My fundamental problem with Heavenly Creatures is the pure nuisance the existence of the main characters creates. I tried not to let this effect my rating but it was overwhelming. The fact that this is true, and is apparently written in Pauline's own words made me strain even more. I understand that they're supposed to feel crazy, but I was just waiting for Juliet to die from illness and then for Pauline to hang herself. The two were annoying and I had difficulties watching their two moronic lives take account. One thing that seems to be hailed above all in this film is the performances. It stars Lynskey (later Rose in Two and a Half Men) and Winslet. I felt that they exaggerated facial expressions at times, and didn't always feel professionalized. The acting wasn't bad, but I don't think it's above average. The film did well in creating tension, making it rarely dry. Even though one can argue the climax begins towards the last thirty minutes, I found it all equally engaging. The opening was creative, and automatically set this eerie tone. With Peter Jackson (LoTR) focusing purely on the two girls, and occasionally the family, this film brought out a feeling of isolation, without setting it in a deserted area. The film has its talents, but left a bitter taste on my mouth. My rating is biased, but it is mine after all.
    Daniel D Super Reviewer
  • Nov 26, 2012
    One of the most disturbing movies I have ever seen. I wouldn't say it was "good" and I didn't particularly enjoy it. I felt both Winslet and Lynskey overacted their parts, which was annoying at times.
    Erin C Super Reviewer
  • Nov 12, 2012
    From the first scenes, showing 2 young teen girls running through a forest as the camera alternates between a 3rd person view of the girls to following them crashing through the brush, and then juxtaposing the action with a black and white visage of the same girls running along the deck of a ship, Peter Jackson gives notice that this is his picture and he is in full command of what you will bear witness to and how he chooses to present it. Based on a true story of two teens, the story (in a script co-penned by Jackson) uses actual passages of one of the girl's diary, making the events surreal and real at the same time. Jackson lets you enter into the lives and thoughts of these two bright, but seemingly broken girls, full of romantic adolescence while still looking at real life straight on. The camera gives perspective, with surprises of extreme close ups mixed with a million camera angles - letting you know that there is art behind the telling of this only slightly interesting story that occasionally straddles the line of melodrama. In fact, I felt that it was Jackson's art lifted the film from the mid morass of teen films into something much more profound; offering flights of fancy, both in film technique and in the fantasy world that the two girls create. Jackson smartly used film techniques true to the period in which the action takes place, giving us an oft times off putting glimpse into the mores of 1950's New Zealand (which so much echo the sentiments of England and the US of the day). In using scenes from Orson Welles' The Third Man, he cements the relationship between his own film and those films and techniques of the period, while using the girl's fascination with Mario Lanza (the great tenor of that period), to equally good use. Of course, for the film buffs, this film also has the added attraction of being the film that introduces the world to the acting chops of Kate Winslett, who, as one of the 14 year old girls, gives a gifted performance, even while playing second fiddle to the always brooding Melanie Lynskey. The film fails to achieve true greatness as it meanders and loses focus a bit in the last third of the film, but then, with the conclusion and a review of the opening scenes, you see how it all ties together and that Jackson had a wonderful vision for the film going in, making this so much more than a story of a murder, but a fine character study that aptly delves into the psyche of adolescent young women.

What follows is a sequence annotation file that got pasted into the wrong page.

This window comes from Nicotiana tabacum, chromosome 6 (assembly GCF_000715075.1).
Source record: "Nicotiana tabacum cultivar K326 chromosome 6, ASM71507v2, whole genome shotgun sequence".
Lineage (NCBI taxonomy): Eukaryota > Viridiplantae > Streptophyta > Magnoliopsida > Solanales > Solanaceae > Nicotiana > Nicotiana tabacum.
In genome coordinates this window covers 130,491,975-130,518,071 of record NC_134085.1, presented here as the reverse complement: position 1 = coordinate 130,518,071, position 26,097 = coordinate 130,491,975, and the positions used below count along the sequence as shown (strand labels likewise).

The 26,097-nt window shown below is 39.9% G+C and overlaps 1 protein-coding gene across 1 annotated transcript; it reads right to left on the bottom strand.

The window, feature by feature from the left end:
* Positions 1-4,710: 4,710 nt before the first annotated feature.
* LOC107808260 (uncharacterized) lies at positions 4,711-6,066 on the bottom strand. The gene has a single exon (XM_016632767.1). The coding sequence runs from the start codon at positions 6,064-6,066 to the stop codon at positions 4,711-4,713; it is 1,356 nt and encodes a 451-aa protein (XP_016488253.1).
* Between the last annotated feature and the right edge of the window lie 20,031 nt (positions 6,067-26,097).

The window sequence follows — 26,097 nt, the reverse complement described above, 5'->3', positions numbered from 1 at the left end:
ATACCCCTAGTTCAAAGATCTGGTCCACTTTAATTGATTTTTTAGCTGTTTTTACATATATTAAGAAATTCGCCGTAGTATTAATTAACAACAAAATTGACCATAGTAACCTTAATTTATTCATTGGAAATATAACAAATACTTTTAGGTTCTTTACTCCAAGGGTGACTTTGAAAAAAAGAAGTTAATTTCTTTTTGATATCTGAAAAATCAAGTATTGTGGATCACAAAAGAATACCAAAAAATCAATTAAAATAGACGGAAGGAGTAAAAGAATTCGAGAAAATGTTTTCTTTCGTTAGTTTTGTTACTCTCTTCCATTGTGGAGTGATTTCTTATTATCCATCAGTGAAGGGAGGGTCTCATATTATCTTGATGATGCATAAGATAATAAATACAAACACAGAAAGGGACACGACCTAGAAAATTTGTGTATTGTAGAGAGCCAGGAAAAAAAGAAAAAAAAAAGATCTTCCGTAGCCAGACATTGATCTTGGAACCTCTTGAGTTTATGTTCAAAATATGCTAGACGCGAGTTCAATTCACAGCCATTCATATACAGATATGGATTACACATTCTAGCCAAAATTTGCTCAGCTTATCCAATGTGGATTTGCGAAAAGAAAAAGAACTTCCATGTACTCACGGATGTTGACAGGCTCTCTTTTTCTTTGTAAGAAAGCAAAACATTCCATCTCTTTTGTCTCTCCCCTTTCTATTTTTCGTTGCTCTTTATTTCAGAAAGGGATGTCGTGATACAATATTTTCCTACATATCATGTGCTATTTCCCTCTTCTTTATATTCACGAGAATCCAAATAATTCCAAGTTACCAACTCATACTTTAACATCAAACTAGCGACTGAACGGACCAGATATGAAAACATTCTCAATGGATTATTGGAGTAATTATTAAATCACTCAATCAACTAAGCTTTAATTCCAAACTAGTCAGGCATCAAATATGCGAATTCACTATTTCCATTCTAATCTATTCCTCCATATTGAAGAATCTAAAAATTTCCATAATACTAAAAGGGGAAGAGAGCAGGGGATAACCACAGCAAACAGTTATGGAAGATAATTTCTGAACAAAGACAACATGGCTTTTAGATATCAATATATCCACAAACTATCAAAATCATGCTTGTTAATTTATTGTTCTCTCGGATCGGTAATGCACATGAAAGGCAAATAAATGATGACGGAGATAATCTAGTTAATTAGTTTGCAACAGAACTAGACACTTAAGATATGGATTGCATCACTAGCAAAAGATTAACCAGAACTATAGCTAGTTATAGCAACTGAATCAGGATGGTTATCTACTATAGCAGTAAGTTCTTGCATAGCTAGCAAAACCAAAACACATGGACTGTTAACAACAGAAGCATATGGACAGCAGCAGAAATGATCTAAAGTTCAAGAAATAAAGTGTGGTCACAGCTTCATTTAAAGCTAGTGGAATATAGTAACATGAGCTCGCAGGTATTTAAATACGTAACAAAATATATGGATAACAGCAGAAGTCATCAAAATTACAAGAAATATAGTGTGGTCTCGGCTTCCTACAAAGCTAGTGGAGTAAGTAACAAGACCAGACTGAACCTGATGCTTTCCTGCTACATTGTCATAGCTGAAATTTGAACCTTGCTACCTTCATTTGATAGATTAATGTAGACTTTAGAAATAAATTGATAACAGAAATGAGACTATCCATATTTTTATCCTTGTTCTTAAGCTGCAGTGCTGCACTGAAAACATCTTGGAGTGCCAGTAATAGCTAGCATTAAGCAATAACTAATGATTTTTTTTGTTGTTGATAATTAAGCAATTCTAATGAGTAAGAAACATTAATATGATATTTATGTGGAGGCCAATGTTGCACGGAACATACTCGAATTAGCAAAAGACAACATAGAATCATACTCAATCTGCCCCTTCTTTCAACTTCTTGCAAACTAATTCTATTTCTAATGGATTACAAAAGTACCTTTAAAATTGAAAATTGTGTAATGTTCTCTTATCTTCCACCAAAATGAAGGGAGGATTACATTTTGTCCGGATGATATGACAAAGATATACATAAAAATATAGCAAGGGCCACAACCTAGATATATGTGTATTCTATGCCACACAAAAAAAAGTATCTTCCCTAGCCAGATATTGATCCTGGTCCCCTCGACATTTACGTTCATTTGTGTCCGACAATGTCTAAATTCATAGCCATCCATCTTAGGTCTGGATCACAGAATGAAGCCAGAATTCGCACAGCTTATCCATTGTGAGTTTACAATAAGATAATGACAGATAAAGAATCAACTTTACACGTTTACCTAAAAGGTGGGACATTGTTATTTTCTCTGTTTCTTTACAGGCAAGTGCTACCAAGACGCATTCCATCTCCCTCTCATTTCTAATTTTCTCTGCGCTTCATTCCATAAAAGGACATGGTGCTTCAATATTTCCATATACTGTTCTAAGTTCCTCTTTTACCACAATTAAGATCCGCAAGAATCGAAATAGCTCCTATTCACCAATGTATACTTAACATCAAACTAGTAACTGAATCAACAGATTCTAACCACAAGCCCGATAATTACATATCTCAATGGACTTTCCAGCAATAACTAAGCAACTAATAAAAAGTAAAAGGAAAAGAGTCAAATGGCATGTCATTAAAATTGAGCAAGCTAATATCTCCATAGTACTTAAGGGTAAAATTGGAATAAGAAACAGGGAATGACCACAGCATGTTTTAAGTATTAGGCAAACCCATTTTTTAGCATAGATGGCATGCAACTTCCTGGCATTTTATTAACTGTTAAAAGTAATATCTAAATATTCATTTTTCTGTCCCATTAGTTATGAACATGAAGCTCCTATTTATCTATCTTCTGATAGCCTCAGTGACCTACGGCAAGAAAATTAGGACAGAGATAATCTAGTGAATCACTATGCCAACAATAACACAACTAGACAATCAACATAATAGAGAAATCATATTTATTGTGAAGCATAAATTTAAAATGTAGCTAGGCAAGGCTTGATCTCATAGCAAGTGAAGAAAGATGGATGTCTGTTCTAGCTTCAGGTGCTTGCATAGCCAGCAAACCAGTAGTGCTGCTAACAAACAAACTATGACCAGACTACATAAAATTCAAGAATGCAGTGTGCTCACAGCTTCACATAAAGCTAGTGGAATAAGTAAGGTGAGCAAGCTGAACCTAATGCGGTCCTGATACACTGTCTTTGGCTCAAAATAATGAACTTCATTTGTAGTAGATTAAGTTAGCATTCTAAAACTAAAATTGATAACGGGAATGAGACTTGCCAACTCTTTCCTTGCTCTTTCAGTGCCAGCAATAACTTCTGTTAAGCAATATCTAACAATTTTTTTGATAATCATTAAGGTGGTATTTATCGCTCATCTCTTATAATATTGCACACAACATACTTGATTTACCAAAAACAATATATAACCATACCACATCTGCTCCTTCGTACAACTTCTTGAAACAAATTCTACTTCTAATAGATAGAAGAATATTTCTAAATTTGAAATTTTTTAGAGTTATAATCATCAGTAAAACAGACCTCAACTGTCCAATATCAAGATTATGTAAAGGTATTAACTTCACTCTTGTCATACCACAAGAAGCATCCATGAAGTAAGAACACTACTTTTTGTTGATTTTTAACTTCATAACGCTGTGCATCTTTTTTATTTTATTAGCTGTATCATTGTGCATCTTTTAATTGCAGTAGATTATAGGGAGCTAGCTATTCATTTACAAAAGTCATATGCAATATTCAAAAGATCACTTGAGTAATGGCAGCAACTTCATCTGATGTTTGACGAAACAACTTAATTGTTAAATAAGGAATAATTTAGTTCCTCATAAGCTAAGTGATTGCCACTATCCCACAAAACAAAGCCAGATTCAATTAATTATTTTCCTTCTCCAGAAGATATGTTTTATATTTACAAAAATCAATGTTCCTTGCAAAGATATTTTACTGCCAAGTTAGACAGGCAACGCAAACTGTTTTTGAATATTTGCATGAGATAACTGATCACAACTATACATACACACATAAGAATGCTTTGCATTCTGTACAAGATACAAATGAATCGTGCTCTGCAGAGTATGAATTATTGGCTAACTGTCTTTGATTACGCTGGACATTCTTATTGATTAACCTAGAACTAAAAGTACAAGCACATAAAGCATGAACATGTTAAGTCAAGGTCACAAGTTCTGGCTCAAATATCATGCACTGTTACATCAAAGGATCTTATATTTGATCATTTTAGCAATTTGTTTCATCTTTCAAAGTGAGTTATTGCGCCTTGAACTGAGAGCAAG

paul s Super Reviewer
  • Aug 03, 2012
    Peter Jackson strays from his typical slapstick/horror genre and attempts something more dramatic. It's a good effort, but the entire film is too weird for my taste. The story is true though, which does make everything a bit more interesting. There's also some great acting.
    Eric S Super Reviewer